Implications of NIMS Integration Plan For Hospitals and Healthcare

The Homeland Security Act of 2002 provided the authority for the creation of the Department of Homeland Security (DHS). It also directed the Director of DHS to create a National Incident Management System (NIMS). Published in 2004, NIMS formed the framework for detection, mitigation, response and recovery from manmade and natural occurring disasters, events and incidents of national significance within the United States, its territories, protectorates and Indian Tribal nations. NIMS provided the framework for the creation of the National Response Plan (NRP), also published in 2004.

The National Response Plan is an all-hazards, all-agencies approach to the detection, mitigation, response and recovery from disasters, whether natural or manmade events and incidents of national significance. A little known provision of NIMS created a classification system for all disaster-related resources. This classification system, the National Resource Typing System (NRTS) provides a unified cross-agency, cross-jurisdictional means of classifying all resources that are or could be used in response to a NRP/NIMS event, whether these resources are equipment or personnel.

Responsibilities of a Signatory:

All federal agencies, all 50 states, all U.S. protectorates and territories and all Tribal Nations within the scope and authority of the federal government have now become signatories to NRP/NIMS. Among these signatories are the Health Resource and Services Administration (HRSA) and the Department of Health and Human Services (DHHS), the parent agency for Medicare, Medicaid and Veteran Healthcare funding. This signatory status places certain responsibilities upon these agencies and governments, as well as providing them certain rights and privileges. These rights and responsibilities are incumbent upon all agencies that derive their funding or authority from a signatory to NRP/NIMS.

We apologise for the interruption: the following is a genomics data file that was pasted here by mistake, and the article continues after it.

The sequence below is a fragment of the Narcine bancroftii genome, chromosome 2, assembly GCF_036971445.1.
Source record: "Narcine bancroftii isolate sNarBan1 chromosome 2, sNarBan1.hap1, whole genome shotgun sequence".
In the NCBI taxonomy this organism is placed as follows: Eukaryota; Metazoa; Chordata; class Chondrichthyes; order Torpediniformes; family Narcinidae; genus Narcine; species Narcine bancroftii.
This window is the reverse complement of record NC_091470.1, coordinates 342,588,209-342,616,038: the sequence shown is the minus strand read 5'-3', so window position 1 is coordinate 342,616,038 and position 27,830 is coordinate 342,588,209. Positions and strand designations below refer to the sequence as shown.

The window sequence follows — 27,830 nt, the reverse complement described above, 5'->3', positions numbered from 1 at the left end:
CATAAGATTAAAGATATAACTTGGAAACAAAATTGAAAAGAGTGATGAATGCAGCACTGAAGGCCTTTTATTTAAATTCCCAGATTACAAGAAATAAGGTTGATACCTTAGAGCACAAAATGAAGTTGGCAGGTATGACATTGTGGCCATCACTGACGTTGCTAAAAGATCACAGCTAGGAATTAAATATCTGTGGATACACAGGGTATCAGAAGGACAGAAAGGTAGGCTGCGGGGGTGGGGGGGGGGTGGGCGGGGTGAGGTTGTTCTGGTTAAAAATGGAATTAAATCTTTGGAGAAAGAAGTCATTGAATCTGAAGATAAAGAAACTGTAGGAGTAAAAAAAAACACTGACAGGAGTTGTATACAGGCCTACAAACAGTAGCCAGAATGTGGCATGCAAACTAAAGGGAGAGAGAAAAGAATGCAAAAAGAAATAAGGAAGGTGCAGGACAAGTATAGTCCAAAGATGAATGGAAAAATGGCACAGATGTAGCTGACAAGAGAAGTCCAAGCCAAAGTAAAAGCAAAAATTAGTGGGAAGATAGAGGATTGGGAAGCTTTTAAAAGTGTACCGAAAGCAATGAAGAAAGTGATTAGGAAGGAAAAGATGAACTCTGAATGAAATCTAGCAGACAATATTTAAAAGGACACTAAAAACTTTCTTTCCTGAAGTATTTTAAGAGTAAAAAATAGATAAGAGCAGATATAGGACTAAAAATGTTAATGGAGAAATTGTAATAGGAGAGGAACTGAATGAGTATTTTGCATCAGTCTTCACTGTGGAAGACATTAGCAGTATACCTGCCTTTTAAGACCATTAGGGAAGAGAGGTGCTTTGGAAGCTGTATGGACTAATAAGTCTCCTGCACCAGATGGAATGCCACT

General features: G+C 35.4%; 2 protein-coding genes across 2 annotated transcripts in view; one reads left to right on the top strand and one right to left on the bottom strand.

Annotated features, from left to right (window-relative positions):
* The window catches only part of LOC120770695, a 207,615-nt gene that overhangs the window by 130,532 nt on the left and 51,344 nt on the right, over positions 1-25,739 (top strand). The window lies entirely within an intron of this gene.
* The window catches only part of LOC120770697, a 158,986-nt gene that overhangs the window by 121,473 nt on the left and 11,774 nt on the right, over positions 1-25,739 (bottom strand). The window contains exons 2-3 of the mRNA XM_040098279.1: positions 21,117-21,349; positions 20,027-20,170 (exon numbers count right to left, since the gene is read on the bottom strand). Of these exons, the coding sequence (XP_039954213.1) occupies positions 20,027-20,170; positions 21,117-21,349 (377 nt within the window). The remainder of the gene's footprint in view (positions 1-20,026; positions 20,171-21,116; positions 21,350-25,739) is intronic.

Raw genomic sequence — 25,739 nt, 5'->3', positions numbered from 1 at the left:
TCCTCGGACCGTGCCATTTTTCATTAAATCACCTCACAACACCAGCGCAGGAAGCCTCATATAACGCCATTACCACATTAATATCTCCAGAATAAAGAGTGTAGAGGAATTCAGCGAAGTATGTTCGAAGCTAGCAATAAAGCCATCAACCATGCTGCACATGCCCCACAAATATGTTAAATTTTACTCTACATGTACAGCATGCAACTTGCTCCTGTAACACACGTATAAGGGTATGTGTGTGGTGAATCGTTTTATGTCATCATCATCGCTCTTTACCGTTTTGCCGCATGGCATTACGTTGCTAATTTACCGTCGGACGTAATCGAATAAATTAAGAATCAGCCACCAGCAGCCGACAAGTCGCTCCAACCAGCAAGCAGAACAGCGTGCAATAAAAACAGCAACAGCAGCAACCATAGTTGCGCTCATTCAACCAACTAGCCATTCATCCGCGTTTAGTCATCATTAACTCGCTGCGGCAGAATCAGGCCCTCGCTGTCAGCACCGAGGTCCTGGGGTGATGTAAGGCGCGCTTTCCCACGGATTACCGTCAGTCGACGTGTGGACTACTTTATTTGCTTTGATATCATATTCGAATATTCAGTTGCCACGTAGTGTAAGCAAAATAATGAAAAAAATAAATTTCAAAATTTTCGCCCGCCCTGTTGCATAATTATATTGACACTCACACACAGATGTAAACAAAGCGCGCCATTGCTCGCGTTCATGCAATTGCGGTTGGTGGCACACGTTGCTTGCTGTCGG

In addition to an irrevocable agreement to participate fully in any disaster, whether manmade or natural, event or incident of national significance within the region of that signatory or the authority of that signatory’s office, department or agency, all signatories to the NIMS/NRP have pre-agreed to all changes, classifications, modifications and regulations that may be promulgated by the director of DHS or the NIMS Integration Center or the NRP Implementation Center. Such changes, classifications, modifications and regulations must be implemented without modification.

NIMS Requirements Upon DHS of Significance:

Within NIMS, there are several clauses that are of significance to establishing a new industry in the area of Disaster Preparedness, Planning, Training and Evaluation within the United States. Recurrent through the document is the phrase “establish qualifications, credentials and certification for hospitals and healthcare facilities in cooperation with … and national professional organizations”. This phrase appears in every reference to hospitals and healthcare facilities in all levels of the response – administrative, financial, logistical and most notably operational. When hospitals are specifically noted, this phrase occurs with increased regularity. To date, there has been no classification, credentialing or certification system implemented by the DHS, NIMS, or NRP.

The NRTS provides no guidance, as of the writing of this report, for the qualification, certification, credentialing, or typing of medical providers and, more specifically, physicians. However, the NIMS Integration Center, on September 12, 2006, quietly published a Hospital and Healthcare Facility NIMS Implementation Plan.

NIMS Responsibility Upon DHHS of Significance:

In addition to an irrevocable agreement to participate fully in any disaster, whether manmade or natural, event or incident of national significance within the region of that signatory or the authority of that signatory’s office, department or agency, all signatories to the NIMS/NRP have pre-agreed to all changes, classifications, modifications and regulations that may be promulgated by the director of DHS or the NIMS Integration Center or the NRP Implementation Center. Such changes, classifications, modifications and regulations must be implemented without modification.